Another important hing to notice is that according to this new light, there are two additional matched pairs in my batch: 8 & 9, and 10 & 12.  It is sad to see there are no good candidates for a triplet, not to say a quad.  o building a Phase 90 would require actually 50 or more JFETS to choose from to get a good matched set.

Regards,

STM

Rob Strand

Greatly Improved JFET Matcher is here!
« Reply #24 on: February 05, 2005, 10:28:40 AM »
Quote
and omit the OpAmp entirely


Good idea!  Since the same meter is used it's effect is constant.  It might be wise to add say 220om resistors in series with the drain and gate to prevent damage if the JFET is put in wrong.  A cap might be useful to prevent noise affecting the results. (I've used this method to do quick JFETS measurements for SPICE models.)

Quote
it is really hard to set the LFO offset, since tiny variations on the lower (most negative)


That's right on the mark.  While the bias can be made stable (with a regulator), unless you regulate the LFO supply as well the LFO voltage is subject to variations.  The commonly used zeners, < 4.7V, don't actually regulate too well anyway.  All in all when the battery goes flat, or you run of a plug-pack and battery, the phasing quality moves around.   The stability issue is something I looked at when I did my analysis a while back.  The common designs are just acceptable.  One of the EH phasers used a more elaborate scheme with a MOSFET as a reference and MOSFET resisstances (from a 4049 cmos gate) - this also tracks with temperature.  I seemed to remember this design was fairly stable.

Quote
It is sad to see there are no good candidates


That's where two bias pots would be useful.
The mind often distorts without gain.

puretube

Greatly Improved JFET Matcher is here!
« Reply #25 on: February 05, 2005, 11:50:35 AM »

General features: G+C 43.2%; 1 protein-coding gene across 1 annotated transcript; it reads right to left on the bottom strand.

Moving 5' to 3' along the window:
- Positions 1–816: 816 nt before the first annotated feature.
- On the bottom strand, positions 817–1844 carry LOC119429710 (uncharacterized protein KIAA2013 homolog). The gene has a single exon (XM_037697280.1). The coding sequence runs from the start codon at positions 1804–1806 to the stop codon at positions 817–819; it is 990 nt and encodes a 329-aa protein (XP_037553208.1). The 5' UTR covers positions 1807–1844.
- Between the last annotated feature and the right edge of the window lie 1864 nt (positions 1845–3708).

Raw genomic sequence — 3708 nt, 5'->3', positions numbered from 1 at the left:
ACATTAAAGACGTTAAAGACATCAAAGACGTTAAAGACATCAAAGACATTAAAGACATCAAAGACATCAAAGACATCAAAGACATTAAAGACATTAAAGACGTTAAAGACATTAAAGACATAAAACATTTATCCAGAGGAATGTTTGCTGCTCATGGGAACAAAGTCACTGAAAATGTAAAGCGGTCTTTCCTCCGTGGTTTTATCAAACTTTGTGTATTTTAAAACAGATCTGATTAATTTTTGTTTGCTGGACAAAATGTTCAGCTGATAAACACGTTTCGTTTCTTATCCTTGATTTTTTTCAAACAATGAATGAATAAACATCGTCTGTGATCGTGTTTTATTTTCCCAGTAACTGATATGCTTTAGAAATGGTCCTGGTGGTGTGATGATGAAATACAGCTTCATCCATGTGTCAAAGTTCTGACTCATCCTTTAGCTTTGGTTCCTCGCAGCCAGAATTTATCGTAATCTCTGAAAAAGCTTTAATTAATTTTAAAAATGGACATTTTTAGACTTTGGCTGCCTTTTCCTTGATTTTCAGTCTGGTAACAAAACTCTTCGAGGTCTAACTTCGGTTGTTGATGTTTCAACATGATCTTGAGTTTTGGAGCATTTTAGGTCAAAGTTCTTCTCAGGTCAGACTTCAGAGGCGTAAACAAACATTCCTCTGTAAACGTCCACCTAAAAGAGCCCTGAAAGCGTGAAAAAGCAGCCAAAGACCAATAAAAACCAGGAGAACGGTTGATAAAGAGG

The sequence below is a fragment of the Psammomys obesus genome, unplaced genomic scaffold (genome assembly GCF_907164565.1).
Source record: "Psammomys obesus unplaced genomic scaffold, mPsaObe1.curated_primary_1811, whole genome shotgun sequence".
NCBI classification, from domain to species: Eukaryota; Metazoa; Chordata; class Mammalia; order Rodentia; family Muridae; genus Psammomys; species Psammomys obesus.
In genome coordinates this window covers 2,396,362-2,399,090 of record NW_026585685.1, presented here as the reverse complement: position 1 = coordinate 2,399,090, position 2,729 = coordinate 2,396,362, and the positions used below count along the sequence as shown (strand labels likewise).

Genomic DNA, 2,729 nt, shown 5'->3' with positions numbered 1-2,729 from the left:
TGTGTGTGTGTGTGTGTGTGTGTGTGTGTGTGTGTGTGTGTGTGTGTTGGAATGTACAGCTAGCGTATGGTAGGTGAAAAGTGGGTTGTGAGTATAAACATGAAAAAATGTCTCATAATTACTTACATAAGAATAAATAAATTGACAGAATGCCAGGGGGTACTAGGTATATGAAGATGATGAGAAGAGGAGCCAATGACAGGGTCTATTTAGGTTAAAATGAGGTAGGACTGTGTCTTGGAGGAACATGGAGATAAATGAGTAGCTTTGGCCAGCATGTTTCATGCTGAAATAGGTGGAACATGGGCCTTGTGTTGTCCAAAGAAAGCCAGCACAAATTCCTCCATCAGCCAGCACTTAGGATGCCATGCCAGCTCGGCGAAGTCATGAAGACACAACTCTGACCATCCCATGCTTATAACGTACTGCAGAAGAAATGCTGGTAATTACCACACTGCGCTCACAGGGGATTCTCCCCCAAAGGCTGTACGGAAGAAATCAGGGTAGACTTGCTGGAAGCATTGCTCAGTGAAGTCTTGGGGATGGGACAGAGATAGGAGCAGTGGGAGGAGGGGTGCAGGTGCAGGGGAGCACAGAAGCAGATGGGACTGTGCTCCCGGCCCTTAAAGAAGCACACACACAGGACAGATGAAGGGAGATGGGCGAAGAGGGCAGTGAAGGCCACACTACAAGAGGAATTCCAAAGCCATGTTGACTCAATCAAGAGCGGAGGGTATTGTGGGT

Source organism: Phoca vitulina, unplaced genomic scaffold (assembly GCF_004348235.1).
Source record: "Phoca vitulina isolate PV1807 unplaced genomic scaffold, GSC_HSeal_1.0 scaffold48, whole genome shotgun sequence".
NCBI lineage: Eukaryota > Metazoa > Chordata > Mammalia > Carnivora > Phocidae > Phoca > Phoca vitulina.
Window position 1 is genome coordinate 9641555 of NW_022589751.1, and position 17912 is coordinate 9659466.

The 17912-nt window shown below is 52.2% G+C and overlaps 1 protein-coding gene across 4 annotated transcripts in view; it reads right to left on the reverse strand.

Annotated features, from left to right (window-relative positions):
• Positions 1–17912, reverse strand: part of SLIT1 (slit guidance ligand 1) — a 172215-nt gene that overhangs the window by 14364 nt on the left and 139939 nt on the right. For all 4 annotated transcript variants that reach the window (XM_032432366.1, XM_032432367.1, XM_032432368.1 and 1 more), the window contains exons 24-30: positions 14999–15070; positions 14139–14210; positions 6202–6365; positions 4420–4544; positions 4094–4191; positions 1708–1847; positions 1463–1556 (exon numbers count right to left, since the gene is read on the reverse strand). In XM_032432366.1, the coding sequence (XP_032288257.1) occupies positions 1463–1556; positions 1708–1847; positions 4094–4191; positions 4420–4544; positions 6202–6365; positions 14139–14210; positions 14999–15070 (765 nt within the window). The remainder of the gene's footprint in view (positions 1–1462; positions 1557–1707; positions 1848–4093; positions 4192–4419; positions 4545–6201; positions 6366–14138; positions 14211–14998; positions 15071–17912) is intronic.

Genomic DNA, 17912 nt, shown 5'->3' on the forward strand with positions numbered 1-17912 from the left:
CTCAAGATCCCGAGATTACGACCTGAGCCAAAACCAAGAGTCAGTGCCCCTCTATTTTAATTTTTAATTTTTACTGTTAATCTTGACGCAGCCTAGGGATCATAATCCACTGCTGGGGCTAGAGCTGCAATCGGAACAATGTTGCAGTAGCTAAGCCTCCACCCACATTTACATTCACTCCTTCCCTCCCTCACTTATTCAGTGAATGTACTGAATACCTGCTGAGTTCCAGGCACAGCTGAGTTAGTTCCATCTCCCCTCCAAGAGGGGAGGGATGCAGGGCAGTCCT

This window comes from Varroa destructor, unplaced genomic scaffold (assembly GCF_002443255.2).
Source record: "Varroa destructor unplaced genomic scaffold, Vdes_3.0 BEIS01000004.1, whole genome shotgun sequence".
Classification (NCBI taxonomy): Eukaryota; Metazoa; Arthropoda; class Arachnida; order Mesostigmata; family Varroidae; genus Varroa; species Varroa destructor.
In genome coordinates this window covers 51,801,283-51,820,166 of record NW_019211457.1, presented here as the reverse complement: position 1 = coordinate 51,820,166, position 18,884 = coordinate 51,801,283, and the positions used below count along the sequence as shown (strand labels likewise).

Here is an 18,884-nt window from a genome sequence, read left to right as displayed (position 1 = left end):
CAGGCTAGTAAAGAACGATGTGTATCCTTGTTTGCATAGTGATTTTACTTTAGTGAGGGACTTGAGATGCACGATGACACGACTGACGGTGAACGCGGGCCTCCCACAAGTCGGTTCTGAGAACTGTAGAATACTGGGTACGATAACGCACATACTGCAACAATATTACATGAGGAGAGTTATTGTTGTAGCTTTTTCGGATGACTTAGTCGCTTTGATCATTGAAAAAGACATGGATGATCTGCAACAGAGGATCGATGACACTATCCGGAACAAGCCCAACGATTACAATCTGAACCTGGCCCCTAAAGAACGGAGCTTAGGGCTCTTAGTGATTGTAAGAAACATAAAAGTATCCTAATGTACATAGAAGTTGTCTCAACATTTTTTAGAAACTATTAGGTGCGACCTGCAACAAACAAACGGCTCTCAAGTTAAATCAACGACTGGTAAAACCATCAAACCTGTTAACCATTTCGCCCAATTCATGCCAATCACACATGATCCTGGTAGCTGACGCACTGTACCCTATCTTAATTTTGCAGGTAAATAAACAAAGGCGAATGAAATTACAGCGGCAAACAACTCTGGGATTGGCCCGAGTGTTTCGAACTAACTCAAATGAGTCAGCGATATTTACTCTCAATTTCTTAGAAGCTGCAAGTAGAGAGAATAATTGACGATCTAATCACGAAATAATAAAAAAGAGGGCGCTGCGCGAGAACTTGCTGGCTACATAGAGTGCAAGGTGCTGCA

take care to test LDRs under constant surrounding (leaking) light circumstances;
take time - they`re slow (esp. from light to dark, esp. at high R);
don`t forget: LEDs vary too, and are little thermometers...

stm

Greatly Improved JFET Matcher is here!
« Reply #26 on: February 07, 2005, 12:51:53 PM »
Well, I used an LM78L05 instead of the 4.7V zener, and I powered the LFO IC from this stable 5 volts.  I also connected the JFET sources to these 5V, so everything should be as stable as the LM78L05 allows.

With the original LFO, the sweep seems concentrated on one of the sides, especially at high rates between 2 to 5 Hz, which I dislike.  Is this normal for the original Phase 45?

I made a more complex hypertriangular LFO and I got a more even sweep at high rates, but still too pulsating on one side to my taste.

Any comments/ideas?

Vsat

Greatly Improved JFET Matcher is here!
« Reply #27 on: February 07, 2005, 05:44:40 PM »
Hi stm,
The FET channel resistance changes most quickly near pinchoff - which also happens to be where the resistance is largest (and corresponds to the sweep "bottom") - so the sweep seems to "decelerate" as the phaser sweeps upward. This may be perceived as a problem -lopsided sweep-  but it is also a part of the "FET phaser sound". If you use linearization techniques the sweep can be warped into something different, and possibly better sounding. But at that point it would be simpler to use OTA's.